A former Symmetry Medical (NYSE:SMA) executive and 3 former employees fingered for accounting fraud consented to judgment this week, looking to close the book on a scheme that inflated the company’s share value by up to 20% and potentially cost shareholders up to $120 million.
All 4 defendants belonged to Thornton Precision Components, a British company that Symmetry acquired in December 2004.
The SEC charged them with orchestrating a scheme to hide losses by underestimating expenses and inflating revenues and assets, sometimes by more than 60%, to give the impression that Thornton was meeting expectations.
The plan was led by Richard Senior, who began his career at TPC as an apprentice at age 16, working his way up the ranks to senior VP and general manager for European operations by the time the fraud was uncovered in 2007, according to court documents.
"Beginning as early as 1999 – 4 years before TPC was acquired by Symmetry and 5 years before Symmetry’s IPO – Senior orchestrated a scheme designed to create the false appearance that TPC was achieving its monthly financial performance targets," according to the SEC’s official complaint. "Defendants concealed their fraud by falsifying corporate books and records and by lying to Symmetry’s auditors. The scheme stopped only when, in late September 2007, a manager at TPC disclosed the scheme to Symmetry’s CEO."
Senior, 48, involved TPC controller Lynne Norman from the beginning. In 2002 the duo targeted Matthew Bell, who had recently been appointed TPC’s financial director. Bell initially objected to the scheme, according to SEC documents, but was coaxed into playing along at Senior’s insistence that the jobs of TPC personnel depended on maintaining the appearance that the company was doing well.
Norman and Bell then enlisted the aid of Shaun Whiteley, a management accountant, who helped cook the books periodically after leaving the company in 2006, according to the settlement.
The company’s books were liberally falsified, including revenue and inventory figures that were fattened by between 30% and nearly 65%.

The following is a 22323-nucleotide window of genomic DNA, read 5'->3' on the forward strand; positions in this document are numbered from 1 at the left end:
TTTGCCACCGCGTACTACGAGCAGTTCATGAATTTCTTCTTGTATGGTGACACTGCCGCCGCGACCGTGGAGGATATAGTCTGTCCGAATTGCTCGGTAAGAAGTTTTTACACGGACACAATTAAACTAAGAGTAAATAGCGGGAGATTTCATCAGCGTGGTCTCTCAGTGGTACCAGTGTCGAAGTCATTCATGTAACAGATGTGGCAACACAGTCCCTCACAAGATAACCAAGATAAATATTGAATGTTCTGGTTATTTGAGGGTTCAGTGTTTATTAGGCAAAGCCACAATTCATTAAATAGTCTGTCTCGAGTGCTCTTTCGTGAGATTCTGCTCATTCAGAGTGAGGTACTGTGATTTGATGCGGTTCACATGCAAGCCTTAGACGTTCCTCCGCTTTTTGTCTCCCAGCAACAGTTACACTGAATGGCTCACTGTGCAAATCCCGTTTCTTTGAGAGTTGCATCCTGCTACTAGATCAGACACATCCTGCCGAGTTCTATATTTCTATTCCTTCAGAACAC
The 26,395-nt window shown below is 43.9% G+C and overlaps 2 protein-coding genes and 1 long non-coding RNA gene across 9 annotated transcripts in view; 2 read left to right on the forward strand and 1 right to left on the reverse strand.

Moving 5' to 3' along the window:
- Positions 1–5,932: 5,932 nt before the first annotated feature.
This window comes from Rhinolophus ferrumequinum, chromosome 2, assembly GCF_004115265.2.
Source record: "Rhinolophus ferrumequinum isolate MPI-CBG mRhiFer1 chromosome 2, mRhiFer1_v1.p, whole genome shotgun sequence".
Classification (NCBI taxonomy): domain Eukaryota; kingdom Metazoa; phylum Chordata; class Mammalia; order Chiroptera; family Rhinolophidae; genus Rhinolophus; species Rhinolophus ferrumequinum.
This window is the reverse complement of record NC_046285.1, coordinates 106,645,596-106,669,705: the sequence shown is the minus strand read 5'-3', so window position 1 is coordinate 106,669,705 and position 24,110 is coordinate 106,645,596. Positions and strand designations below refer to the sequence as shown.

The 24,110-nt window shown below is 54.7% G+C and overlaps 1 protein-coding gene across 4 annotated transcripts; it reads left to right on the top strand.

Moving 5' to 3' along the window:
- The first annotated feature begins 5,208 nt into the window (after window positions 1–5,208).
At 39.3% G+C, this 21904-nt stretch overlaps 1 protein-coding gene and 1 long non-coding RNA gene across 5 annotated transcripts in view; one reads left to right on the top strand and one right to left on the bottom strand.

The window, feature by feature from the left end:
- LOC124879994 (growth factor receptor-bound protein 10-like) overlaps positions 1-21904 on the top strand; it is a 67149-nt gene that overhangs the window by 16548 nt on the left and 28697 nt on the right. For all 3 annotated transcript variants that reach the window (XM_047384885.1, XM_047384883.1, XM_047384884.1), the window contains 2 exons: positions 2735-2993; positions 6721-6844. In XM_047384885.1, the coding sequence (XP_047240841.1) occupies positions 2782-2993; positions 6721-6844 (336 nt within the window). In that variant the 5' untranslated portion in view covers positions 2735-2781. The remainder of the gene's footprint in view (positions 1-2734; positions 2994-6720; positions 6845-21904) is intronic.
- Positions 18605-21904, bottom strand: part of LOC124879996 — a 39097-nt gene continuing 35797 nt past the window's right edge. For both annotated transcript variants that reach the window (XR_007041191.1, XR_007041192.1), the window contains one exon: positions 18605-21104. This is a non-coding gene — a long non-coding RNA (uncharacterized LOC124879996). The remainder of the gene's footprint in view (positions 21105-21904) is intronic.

In fiscal year 2005, 38% of the listed $17 million in revenue for TPC was fake, as was 63% of the reported $15.5 million in assets. In 2006 the figures were further inflated with 48% of the $19.7 million in sales fabricated as well as 66% of the $17.4 million in assets, according to the securities regulator.
The net effect was an inflation of Symmetry’s stock value of as much as 20% – and damage to investors to the tune of roughly $120 million, figures the SEC calculated, based on how far SYM stock fell between the time the fraud was first made public on Oct. 4, 2007, when shares closed at $17.74, to the time Symmetry published its restated financials on April 25, 2008, when shares closed at $13.05.
Symmetry’s restated figures for 2004 took it from profits of $11.7 million to $8.4 million. Things looked even worse for 2005, when the company restated its bottom line from $31.8 million earned to $9.9 million lost, 80% of which was attributed to a write-down of goodwill associated with the TPC acquisition.
"The accounting fraud orchestrated by TPC executives had a ripple effect right up to the financials of the parent company," SEC Division of Enforcement associate director Stephen Cohen said in prepared remarks. "Symmetry shareholders were investing their money – and Symmetry and TPC executives were collecting their bonuses – based in part on inflated numbers."
"This settlement agreement allows the company to move beyond the accounting irregularities at our Sheffield, U.K., facility several years ago," Symmetry president & CEO Thomas Sullivan said in prepared remarks. "We will now be able to direct our full focus on executing our business strategies."
All in all, the SEC charged the 4 defendants, settled with Symmetry in a separate administrative proceeding and accepted suspensions for 2 outside auditors (who worked for Ernst & Young at the time) for their "deficient audits."
"Accountants who practice before the SEC, including those who audit foreign subsidiaries of U.S. registrants, need to make sure their audits conform to U.S. auditing standards or they won’t be allowed to practice before the SEC," Cohen said.
In addition, the SEC reached settlements with Symmetry’s former CEO, Brian Moore, and current CFO, Fred Hite, who were not involved or aware of the scheme at TPC, to recover bonuses and stock profits they received while the fraud was occurring, according to an agency release.
There was no fraud charge against the company or any civil penalty as a result of the settlement, according to a press release.